Originally published by 2 Minute Medicine® (view original article). Reused on AccessMedicine with permission.

1. Incidence of intracerebral hemorrhage in older patients has increased since 1948.

2. Hypertension and statin use are both associated with intracerebral hemorrhage.

Evidence Rating Level: 3 (Average)

Study Rundown:

Of all stroke types, intracerebral hemorrhage (ICH) possesses the highest mortality rate and is the greatest cause of disability. While stroke incidence has been reported to be decreasing over time, much of this can be attributed to a decrease in ischemic stroke rather than ICH events. Underlying pathophysiological mechanisms involved in ICH are non-uniform, such that deep and lobar brain regions suggest variable processes. Given that individuals older than 75 years may be at greater risk due to other comorbidities, further investigation into these factors may help to clarify ICH incidence and identify those at greatest risk.

This case-control study analyzed data from participants of the longitudinal community-based cohort Framingham Heart Study, a study that has been ongoing since 1948. It aimed to characterize ICH incidence rates, investigate temporal trends of these rates during a follow-up period of 60 years or more, and identify major risk factors for ICH based on brain region. Results suggested that older patients were at greatest risk of ICH and that the incidence rate has not decreased over time. Hypertension, statin use, and apolipoprotein E (APOE) ε4 homozygosity were also identified as major risk factors that were significantly associated with higher ICH risk. Findings re-emphasize the importance of controlling hypertension as a modifiable risk factor for cardiovascular events, and presents additional factors that may be used for risk stratification.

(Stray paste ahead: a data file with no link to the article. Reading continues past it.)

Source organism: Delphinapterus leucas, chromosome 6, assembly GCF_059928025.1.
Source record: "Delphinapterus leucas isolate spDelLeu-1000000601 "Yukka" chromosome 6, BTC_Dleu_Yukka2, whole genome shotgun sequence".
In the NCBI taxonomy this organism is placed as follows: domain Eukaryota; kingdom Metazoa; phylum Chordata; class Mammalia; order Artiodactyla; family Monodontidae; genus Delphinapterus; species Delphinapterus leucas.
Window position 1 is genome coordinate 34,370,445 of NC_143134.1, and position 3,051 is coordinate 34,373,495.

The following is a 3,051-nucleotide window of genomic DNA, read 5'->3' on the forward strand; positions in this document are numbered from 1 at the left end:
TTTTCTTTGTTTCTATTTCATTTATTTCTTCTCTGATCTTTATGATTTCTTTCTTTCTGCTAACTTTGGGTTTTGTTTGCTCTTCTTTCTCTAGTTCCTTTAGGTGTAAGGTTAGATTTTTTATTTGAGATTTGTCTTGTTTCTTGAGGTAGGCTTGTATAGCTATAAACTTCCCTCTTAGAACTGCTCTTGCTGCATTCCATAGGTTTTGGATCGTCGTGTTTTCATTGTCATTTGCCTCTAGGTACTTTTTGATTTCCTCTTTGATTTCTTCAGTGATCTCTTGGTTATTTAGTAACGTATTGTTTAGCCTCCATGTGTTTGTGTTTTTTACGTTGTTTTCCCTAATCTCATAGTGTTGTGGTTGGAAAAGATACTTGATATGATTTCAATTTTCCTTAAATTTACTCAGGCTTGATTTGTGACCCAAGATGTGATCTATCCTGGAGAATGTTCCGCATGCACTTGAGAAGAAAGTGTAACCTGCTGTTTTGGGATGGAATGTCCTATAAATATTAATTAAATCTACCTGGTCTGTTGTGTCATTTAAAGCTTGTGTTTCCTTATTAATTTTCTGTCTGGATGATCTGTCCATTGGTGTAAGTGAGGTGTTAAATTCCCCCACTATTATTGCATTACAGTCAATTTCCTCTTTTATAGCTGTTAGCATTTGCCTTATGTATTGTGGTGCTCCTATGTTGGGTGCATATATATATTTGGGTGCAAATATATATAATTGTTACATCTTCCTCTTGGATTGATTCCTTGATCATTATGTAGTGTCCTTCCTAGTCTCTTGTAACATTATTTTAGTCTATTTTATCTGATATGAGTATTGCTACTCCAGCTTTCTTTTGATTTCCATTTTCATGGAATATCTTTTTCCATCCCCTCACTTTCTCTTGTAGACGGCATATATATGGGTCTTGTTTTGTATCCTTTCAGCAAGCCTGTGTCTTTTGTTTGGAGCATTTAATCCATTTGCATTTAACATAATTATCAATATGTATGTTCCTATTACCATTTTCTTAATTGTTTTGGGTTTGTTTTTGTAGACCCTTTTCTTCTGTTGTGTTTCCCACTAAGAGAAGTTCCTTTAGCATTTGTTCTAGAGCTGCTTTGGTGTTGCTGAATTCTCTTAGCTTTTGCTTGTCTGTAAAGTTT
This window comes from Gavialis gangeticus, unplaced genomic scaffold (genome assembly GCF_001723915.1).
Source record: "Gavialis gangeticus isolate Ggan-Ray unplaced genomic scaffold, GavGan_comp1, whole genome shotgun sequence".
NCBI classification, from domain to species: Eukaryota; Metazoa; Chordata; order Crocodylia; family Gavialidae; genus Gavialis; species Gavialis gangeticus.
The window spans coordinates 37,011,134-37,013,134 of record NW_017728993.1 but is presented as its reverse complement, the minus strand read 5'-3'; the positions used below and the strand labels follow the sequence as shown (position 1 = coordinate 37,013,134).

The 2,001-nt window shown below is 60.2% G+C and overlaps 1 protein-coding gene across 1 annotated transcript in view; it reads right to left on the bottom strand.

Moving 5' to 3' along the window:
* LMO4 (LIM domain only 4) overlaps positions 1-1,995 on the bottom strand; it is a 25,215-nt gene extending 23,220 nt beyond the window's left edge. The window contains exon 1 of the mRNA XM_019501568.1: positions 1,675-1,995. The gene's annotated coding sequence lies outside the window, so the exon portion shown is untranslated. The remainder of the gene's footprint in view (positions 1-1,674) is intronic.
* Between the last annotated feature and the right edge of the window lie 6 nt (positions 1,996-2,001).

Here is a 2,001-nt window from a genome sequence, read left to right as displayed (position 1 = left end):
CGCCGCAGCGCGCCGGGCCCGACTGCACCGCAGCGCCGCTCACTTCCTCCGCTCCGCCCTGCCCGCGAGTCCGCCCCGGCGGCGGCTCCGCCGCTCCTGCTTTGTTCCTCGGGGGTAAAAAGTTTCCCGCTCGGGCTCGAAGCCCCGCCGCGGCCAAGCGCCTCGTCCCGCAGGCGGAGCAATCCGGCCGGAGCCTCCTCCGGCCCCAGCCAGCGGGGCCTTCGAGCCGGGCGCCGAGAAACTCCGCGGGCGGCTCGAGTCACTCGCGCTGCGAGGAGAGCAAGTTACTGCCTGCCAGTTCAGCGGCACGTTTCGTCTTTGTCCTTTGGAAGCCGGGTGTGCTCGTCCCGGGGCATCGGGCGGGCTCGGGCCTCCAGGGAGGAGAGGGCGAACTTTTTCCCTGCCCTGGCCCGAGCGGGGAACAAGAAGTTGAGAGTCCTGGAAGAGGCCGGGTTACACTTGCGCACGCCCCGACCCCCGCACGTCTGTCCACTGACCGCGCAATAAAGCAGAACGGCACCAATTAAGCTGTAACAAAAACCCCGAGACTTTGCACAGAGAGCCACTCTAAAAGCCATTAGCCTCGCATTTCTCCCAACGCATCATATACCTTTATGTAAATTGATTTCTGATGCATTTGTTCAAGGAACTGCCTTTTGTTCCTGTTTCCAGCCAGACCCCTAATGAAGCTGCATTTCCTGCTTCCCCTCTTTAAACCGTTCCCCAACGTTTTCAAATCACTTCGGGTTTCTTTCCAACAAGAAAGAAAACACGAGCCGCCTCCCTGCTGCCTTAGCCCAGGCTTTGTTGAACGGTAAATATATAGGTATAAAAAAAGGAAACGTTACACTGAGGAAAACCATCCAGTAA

In-Depth [case-control study]:

This observational longitudinal nested case-control study included a total of 10,333 participants and their offspring from the Framingham Heart Study, all of whom had experienced a spontaneous ICH event based on pathologic testing or imaging.

Of the 10,333 individuals between 1948 and 2016, both original participants (n = 5,209; age range 28 to 62 years) and their offspring (n – 5,214; age range 5 to 70 years), 129 were identified with having experienced a primary incident of ICH. Following exclusions, 99 participants were separated into two case-control samples, stratified by the first ICH incident’s brain region (44 deep ICH, 55 lobar ICH). These individuals were matched by sex and age with a 1:4 ratio with 396 control participants without stroke history.

During a follow-up period of 68 years (301,282 person-years), 129 of the 10,333 participants (mean [SD] age = 77 [11] years; 55.8% female) experienced a primary ICH. The incidence rate was 43 cases per 100,000 person-years. While incidence rate increased over time, age-adjusted findings suggested a decrease between periods 2 (1987 to 1999) and 3 (2000 to 2016). Age stratification demonstrated a continuous increase in ICH incidence among those 75 years of age and older, up to 176 cases per 100,000 person-years in period 3. Period 3 also verified a 300% increase in anticoagulant use relative to period 2, with incidence of both deep and lobar ICH increasing during this time. Hypertension and statin use were significantly associated with deep ICH incidence (OR 4.07, 95% CI 1.16 to 14.21, p = 0.03). Lastly, high systolic blood pressure and APOE ε4 homozygosity were associated with lobar ICH incidence (OR 3.66, 95% CI 1.28 to 10.43, p = 0.02).

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